More Retractions, Not Dishonesty

The surge in retractions may be the result of better detection tools and more vigilant journal editors, not an increase in ethical problems.

By | January 12, 2012

WIKIMEDIA COMMONS, VMENKOV

While the rate of retractions has been rising in recent years, it may not mean more scientists are fudging the data. Some experts believe text comparison tools and other means for catching plagiarism or data fraud are being used more widely by journals, possibly leading to an increase in detection, The Chronicle of Higher Education reported.

The rate of retractions has exploded, from around 40 per year in the 1990s to 407 in 2011. But more journals routinely use software to catch plagiarism, which has greatly increased their ability to uncover misconduct. In addition, the average age of a retraction has increased from 5 months to 32 months from 2000 to 2009, according to The Chronicle. In other words, journals may are unearthing problems in older papers, so the number of new offenders may not be rising.

Editors may also have gotten wise to the problem and increased their vigilance, potentially making it harder to get away with plagiarism. The number of repeat offenders has dropped over time, possibly suggesting that it’s more difficult now to sneak through fudged data or duplicated text.

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Comments

Avatar of: Boo_Bottoms

Boo_Bottoms

Posts: 8

January 13, 2012

Typical deflection.... this is cultural. Scientist today are being educated to show the results they want, and not the truth. Look at global warming fiasco... billions spent on so called research, but only to those who support one side of the argument. These retractions are the end product from years of watching others lie their way to more grant money. It's a game now and the truth be damned.

Avatar of: Dr. Matt

Dr. Matt

Posts: 3

January 13, 2012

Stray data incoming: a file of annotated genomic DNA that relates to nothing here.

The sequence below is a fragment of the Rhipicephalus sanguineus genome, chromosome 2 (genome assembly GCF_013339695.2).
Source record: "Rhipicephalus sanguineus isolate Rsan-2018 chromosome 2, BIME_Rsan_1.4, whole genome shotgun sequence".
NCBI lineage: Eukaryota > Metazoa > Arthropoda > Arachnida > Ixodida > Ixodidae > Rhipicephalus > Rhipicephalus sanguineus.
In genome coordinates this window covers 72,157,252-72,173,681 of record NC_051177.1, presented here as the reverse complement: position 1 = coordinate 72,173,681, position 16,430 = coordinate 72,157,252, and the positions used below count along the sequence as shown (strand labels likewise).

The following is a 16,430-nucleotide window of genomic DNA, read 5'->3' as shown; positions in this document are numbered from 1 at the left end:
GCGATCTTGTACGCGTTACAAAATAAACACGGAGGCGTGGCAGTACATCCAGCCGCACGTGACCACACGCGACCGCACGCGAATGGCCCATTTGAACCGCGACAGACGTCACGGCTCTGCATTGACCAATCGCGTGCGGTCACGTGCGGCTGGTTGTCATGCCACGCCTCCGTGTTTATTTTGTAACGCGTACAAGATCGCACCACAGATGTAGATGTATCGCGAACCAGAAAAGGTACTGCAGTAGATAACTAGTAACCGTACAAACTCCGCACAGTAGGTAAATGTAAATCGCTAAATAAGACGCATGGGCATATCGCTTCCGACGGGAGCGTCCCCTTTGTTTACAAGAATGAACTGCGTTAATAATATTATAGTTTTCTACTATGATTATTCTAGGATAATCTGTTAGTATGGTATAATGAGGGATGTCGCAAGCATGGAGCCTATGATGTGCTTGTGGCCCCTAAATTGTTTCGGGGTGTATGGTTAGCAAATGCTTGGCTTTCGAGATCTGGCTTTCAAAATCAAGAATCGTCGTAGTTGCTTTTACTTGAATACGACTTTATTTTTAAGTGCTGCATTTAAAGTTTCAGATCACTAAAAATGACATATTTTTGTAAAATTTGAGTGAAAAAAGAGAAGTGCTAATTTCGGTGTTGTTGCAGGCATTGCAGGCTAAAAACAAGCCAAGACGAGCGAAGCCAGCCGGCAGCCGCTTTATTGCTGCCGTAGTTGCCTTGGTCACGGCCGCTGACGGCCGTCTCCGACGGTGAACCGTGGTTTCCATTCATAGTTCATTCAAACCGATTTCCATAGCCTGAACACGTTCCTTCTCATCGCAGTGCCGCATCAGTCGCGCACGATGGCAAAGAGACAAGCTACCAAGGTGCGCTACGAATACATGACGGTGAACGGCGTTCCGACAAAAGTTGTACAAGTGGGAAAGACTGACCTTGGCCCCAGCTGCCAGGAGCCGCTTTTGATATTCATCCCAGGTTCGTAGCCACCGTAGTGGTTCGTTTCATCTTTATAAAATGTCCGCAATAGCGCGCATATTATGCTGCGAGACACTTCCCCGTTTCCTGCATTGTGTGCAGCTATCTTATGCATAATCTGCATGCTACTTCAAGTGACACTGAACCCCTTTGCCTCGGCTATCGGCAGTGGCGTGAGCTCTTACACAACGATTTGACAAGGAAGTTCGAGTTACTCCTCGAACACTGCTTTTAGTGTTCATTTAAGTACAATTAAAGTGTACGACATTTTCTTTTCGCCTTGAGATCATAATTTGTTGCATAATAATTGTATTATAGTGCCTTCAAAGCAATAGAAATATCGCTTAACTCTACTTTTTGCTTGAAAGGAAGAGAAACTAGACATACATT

Please provide one shred of evidence that there is "science" and "data" that refutes global climate change.  Just because you hate the reality, it doesn't make you right.    The only "people" that believe it's a "fiasco" or those who hate the truth.  

Avatar of: sweet1heart

sweet1heart

Posts: 4

January 13, 2012

It would be easy to test this assertion by running the articles from the 1990's through the same software as the journals are using now to detect plagiarism. If it is better detection, then there should be many instances of undetected plagiarism from back in the day.  I suspect that both phenomena are occurring (better detection and more dishonest science).

Avatar of: mightythor

mightythor

Posts: 1457

January 13, 2012

I can't see how better detection methods would lead to an increase in retractions -- unless journals are applying these methods only after publication.  Pre-publication detection of misconduct would lead to a decrease in retractions, wouldn't it?

There are many reasons for the increase in retractions, including career pressure, poor mentoring of junior researchers in very large laboratories, multiauthor publications where no one author is responsible for all the data, and the criminalization of scientific error which leads authors to retract at the slightest hint of impropriety rather than face multiple rounds of investigation and potentially punitive sanctions.

Avatar of: George Garrity

George Garrity

Posts: 2

January 13, 2012

Sweet1Heart is right in the assumption that a simple retrospective analysis of articles from the past, that are now available in digital form, would be revealing. It would it provide a way of testing the assumption that the increased incidence of research misconduct that we are currently observing is due largely to better detection methods as opposed to a change in behavior over time. Such ah analysis might also reveal other major ethical lapses and distortions in the research record arising from undetected research misconduct in the past.  Of course, the opposite might also be true.

Whatever the case, it seems like a very worthwhile activity.

Avatar of:

Posts: 0

January 13, 2012

Typical deflection.... this is cultural. Scientist today are being educated to show the results they want, and not the truth. Look at global warming fiasco... billions spent on so called research, but only to those who support one side of the argument. These retractions are the end product from years of watching others lie their way to more grant money. It's a game now and the truth be damned.

Avatar of:

Posts: 0

January 13, 2012

Please provide one shred of evidence that there is "science" and "data" that refutes global climate change.  Just because you hate the reality, it doesn't make you right.    The only "people" that believe it's a "fiasco" or those who hate the truth.  

Avatar of:

Posts: 0

January 13, 2012